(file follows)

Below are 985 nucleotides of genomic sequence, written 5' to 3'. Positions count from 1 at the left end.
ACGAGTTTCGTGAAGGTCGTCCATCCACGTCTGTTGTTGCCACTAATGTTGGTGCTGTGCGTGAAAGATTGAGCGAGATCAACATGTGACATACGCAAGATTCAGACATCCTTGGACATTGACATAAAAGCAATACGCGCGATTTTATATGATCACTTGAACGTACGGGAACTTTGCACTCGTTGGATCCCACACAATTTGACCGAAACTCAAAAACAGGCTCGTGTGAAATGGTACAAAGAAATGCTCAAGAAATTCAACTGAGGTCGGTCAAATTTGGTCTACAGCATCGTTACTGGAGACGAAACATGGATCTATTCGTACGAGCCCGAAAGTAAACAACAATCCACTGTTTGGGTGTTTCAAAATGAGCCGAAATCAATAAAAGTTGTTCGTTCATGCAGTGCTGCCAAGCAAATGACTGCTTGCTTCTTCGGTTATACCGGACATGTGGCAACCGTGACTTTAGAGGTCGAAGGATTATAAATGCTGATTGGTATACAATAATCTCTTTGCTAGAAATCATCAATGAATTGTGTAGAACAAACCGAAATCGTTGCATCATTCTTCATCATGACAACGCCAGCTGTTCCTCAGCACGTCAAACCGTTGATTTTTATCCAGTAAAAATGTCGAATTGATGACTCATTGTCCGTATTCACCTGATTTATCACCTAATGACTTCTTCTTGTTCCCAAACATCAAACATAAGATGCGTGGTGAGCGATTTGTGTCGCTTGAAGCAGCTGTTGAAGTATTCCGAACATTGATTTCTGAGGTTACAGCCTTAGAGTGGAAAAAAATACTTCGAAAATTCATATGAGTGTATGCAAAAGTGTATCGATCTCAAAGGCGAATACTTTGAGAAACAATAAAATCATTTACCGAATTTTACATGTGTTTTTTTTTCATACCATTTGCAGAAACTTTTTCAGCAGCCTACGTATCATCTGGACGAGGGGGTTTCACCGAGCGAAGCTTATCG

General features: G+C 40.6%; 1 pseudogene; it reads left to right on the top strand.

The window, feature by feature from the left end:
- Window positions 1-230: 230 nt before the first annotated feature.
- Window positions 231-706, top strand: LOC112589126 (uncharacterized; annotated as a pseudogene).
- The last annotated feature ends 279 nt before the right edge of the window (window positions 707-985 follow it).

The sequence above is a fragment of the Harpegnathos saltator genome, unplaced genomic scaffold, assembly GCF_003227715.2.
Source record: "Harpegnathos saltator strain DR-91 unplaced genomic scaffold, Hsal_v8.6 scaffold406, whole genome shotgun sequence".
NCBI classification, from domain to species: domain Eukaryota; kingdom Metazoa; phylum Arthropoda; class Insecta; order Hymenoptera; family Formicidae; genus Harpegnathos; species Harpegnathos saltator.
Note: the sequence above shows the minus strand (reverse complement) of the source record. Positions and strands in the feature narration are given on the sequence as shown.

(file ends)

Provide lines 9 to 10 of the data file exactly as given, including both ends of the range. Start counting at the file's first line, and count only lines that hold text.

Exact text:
Source record: "Harpegnathos saltator strain DR-91 unplaced genomic scaffold, Hsal_v8.6 scaffold406, whole genome shotgun sequence".
NCBI classification, from domain to species: domain Eukaryota; kingdom Metazoa; phylum Arthropoda; class Insecta; order Hymenoptera; family Formicidae; genus Harpegnathos; species Harpegnathos saltator.